IMR Press / FBL / Volume 6 / Issue 3 / DOI: 10.2741/schwartz

Frontiers in Bioscience-Landmark (FBL) is published by IMR Press from Volume 26 Issue 5 (2021). Previous articles were published by another publisher on a subscription basis, and they are hosted by IMR Press on imrpress.com as a courtesy and upon agreement with Frontiers in Bioscience.

Open Access Article
Neurophysiologic mechanisms of attention: a selective review of early information processing in schizophrenics
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1 Department of Psychiatry and Neurology, Tulane University Health Sciences Center, 1440 Canal St., New Orleans, LA 70112, USA
2 Tulane University Health Sciences Center, School of Public Health and Tropical Medicine
3 Tulane University Health Sciences Center, Veterans Administration Medical Center Research Services

Academic Editor: John Foxe

Front. Biosci. (Landmark Ed) 2001, 6(3), 120–134; https://doi.org/10.2741/schwartz
Published: 1 February 2001
(This article belongs to the Special Issue Congition and attention)
Abstract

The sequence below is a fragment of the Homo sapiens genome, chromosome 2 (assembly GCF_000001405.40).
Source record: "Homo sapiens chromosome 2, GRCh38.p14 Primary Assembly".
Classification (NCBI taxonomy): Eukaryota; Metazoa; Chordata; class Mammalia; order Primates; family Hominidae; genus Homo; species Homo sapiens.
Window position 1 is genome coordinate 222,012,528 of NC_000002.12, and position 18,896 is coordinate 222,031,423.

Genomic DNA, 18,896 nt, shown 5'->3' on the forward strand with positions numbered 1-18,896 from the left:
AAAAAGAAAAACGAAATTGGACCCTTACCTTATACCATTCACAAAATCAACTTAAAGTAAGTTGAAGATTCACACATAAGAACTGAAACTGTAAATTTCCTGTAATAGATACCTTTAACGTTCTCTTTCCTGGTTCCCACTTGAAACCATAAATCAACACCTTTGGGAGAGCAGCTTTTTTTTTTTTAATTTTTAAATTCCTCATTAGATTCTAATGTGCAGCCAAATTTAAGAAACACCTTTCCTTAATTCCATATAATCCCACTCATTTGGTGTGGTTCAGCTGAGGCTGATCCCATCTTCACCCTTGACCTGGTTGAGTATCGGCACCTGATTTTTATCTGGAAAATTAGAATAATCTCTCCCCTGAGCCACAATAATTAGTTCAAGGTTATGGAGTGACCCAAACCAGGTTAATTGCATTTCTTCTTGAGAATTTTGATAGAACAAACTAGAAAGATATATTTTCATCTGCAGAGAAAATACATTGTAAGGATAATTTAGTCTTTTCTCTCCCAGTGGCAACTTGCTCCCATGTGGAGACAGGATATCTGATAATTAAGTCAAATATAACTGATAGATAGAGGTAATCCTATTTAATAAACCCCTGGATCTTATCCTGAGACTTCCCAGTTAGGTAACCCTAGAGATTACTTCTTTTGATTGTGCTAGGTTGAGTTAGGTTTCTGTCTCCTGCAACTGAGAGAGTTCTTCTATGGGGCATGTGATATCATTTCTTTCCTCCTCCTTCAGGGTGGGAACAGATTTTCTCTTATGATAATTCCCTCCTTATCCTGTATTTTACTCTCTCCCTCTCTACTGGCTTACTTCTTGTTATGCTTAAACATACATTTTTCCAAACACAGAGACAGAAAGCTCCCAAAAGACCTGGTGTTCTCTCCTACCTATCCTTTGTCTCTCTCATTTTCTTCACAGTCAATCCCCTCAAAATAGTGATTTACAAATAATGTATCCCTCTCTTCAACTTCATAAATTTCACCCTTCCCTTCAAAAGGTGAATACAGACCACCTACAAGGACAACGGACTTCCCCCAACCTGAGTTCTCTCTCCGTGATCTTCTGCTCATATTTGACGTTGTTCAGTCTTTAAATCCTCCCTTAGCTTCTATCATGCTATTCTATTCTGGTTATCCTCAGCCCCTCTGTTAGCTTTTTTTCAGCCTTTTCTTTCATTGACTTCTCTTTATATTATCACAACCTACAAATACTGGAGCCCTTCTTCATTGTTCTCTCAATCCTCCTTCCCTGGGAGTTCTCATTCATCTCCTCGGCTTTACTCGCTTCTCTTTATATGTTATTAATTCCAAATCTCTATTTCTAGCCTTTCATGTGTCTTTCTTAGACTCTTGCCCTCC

Attention is an integral component of information processing. A pronounced attention deficit exists among people with schizophrenia and their first-degree relatives as compared to persons without this pathology. Schizophrenics demonstrate marked deficiencies on psychophysical tasks that require temporal and / or spatial integration, properties that are associated with the two primary visual pathways composed of magnocellular (M) and parvocellular (P) cells, respectively. The deficit expresses itself as a dysfunctional information processing system that affects higher order processes, for example, perceptual ability and memory. The focus of this review is to integrate results from several divergent areas of research to include those studies that identify the contributions of the M and P pathways associated with information processing and the attention deficit. The diverse approaches reviewed in this chapter converge to provide a neurophysiologic explanation of the attention deficit in schizophrenia.

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